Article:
THE FIRST all-digital budget series, Pro Arte Sinfonia, is on the market. Produced by Pro Arte, which also puts out the Quintessence budget label, the new series retails go for as little as $5.95 a disc or cassette (a bit less multidisc sets).

That is about one-third of what some audiophile labels cost, but no production corners appear to have been cut. The discs are pressed by two of the country's finest plants--Wakefield and KM--and the cassettes are on chromium dioxide tape. The Sinfonia line also is to be available on the new compact digital discs from Japan in the fall.

It must be acknowledged that there are no big-name performers on the Sinfonia releases, at least so far. The one recognizable name in the first batch, in fact, is that of Herbert Kegel, the East German conductor we've known almost exclusively from his recordings of choral works. On Sinfonia he conducts the Dresden Philharmonic (not the famous Staatskapelle) in sound and sturdy performances of Beethoven's Fifth and Seventh symphonies that, if they shed no new light on these familiar works, leave very little to be desired and benefit from fine sound.

The big surprise, though, is Sinfonia's two-disc set of Bach's four suites for orchestra, performed by the New Bach Collegium under Max Pommer (SDS-700; cassettes SCS-700). I had never heard of Max Pommer, but a half-dozen hearings have convinced me that this set belongs at the very top of the list of available recordings of these much-recorded works.

The New Bach Collegium, which adopted that name only four years ago, is a 20-year-old chamber orchestra drawn from the ranks of the Leipzig Gewandhaus Orchestra. Pommer, to judge from his elaborate annotation as well as the performances themselves, not only understands this music down to the ground, but feels the purpose of combining performance with scholarship is to bring music to life on its own terms. These are exceptionally gutsy, vital performances, as well as exceptionally stylish ones, and without a hint of self-consciousness in either respect.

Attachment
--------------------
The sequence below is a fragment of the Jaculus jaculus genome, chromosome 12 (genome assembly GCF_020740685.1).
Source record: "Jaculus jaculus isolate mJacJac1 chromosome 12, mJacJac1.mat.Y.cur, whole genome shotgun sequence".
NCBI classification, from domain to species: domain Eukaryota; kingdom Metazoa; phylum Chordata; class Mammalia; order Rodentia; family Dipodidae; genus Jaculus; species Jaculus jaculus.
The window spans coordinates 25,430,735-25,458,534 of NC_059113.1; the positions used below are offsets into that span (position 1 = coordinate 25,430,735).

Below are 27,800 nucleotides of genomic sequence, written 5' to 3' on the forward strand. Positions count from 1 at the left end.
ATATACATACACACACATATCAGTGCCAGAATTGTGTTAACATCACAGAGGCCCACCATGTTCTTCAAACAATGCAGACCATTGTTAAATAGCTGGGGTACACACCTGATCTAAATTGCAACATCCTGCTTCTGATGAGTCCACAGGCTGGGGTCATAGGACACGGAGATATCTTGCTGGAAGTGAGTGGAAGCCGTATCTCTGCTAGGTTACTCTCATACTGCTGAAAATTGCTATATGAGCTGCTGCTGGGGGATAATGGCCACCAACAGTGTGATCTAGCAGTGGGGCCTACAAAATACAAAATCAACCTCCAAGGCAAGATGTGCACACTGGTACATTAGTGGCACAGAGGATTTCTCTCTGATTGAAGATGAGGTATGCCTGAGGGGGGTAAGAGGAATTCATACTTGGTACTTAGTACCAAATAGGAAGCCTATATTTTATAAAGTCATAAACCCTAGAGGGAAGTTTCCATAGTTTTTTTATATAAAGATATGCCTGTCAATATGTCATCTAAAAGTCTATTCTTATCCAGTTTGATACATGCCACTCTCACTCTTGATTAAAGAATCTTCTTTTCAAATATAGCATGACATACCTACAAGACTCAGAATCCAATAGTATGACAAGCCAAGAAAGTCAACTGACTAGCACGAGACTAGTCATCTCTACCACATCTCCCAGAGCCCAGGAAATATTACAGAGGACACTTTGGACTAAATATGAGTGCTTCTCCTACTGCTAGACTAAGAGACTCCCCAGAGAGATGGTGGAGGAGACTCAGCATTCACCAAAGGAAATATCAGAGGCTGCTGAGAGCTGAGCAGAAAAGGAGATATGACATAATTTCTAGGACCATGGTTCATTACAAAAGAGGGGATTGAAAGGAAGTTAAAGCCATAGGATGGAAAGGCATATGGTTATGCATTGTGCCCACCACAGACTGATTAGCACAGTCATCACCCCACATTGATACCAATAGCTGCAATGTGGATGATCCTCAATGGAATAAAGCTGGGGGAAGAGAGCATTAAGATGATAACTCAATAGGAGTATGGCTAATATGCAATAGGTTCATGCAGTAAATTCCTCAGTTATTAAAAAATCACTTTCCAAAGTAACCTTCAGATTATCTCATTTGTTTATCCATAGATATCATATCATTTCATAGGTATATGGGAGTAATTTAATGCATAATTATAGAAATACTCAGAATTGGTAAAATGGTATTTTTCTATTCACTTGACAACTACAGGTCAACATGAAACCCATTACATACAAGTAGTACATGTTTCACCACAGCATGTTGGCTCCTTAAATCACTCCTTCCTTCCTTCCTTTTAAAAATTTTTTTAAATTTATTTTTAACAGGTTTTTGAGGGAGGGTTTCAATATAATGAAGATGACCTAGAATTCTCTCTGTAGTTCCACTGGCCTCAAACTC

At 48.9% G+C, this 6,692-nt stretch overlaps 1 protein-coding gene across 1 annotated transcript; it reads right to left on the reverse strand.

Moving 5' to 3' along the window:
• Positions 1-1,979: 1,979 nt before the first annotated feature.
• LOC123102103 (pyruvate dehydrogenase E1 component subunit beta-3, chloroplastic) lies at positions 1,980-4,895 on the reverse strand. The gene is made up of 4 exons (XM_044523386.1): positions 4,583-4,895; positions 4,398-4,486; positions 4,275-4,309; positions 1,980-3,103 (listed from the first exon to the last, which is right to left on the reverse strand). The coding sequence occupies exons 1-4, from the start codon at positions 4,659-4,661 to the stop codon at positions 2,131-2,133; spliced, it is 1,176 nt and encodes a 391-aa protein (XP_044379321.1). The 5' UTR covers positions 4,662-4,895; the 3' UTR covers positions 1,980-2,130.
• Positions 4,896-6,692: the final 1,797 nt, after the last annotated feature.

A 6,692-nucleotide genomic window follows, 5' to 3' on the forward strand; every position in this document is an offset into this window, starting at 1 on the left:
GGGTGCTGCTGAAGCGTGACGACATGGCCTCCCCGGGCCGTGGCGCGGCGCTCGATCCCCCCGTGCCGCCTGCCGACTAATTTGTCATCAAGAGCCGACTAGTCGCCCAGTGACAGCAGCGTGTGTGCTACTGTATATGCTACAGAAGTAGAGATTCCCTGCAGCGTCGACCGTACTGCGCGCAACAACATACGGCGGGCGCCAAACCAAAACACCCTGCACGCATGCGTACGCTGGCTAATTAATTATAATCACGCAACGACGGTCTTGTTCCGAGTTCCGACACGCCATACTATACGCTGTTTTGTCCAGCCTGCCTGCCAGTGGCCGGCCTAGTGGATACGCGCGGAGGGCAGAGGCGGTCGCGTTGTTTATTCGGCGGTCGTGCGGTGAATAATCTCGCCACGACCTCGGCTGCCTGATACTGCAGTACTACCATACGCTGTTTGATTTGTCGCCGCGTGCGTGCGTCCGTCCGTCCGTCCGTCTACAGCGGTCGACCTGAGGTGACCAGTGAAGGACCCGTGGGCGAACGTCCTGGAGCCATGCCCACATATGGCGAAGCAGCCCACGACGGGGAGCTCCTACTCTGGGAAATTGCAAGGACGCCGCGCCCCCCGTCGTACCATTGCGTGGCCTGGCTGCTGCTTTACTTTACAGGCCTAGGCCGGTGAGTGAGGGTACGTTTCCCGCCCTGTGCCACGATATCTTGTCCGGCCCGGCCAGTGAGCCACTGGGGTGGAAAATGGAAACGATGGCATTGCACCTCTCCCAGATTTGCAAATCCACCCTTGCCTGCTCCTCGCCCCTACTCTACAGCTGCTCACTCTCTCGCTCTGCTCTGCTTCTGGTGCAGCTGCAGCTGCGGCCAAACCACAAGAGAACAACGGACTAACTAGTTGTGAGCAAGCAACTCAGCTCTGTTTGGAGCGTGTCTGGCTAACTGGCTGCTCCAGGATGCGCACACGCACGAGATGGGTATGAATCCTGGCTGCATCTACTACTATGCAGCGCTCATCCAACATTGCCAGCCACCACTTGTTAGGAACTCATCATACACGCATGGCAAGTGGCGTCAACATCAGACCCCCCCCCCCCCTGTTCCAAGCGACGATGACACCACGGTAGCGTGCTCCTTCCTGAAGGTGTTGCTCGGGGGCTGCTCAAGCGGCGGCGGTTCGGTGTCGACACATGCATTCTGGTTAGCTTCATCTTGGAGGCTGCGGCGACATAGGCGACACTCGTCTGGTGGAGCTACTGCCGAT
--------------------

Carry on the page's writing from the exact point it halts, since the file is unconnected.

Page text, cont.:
The ensemble is not an "original instruments" group, but a collection of alert and expert players who not only reflect, but apparently share in full, Pommer's enthusiasm and affection for this music, as well as his understanding of the style. I'm sure Karl-Heinz Passin, the soloist in the Second Suite, is not playing a wooden flute, but both the sound and the spirit are just what one wants here.

These suites are not chamber music, and not particularly intimate in character; they represent Bach in his most extroverted vein, and that is how they come across in these joyous performances. There is nothing discreet or timid, for example, in the prominence given the drums in the Third and Fourth Suites. Pommer doesn't treat their part as simply a continuous function, but encourages them to exult with the brilliant trumpets in all their festive glory.

The much-abused Air in Suite No. 3, given a funeral parlor connotation in so many slowed-down and inflated treatments (yes, even in some of the supposedly "authentic" performances), reasserts its own character and dignity here in an all but seamless flow at a convincingly natural pace. The appoggiaturas in the ensuing Gavotte are both smooth and sassy: if you're going to attempt them at all, this is surely the way.

The interplay of winds and strings in the First Suite as heard here is likely to stun more than a few listeners into belated recognition of what an accomplished colorist old Bach was, after all. Dozens of delightful examples might be cited, for throughout the four sides the playing itself is on the highest level and the approach is enlivening in the best sense. The sound is rich, full and well balanced, the pressings exemplary. I don't think there is, or has been, so thoroughly satisfying a set of these suites on records at any price.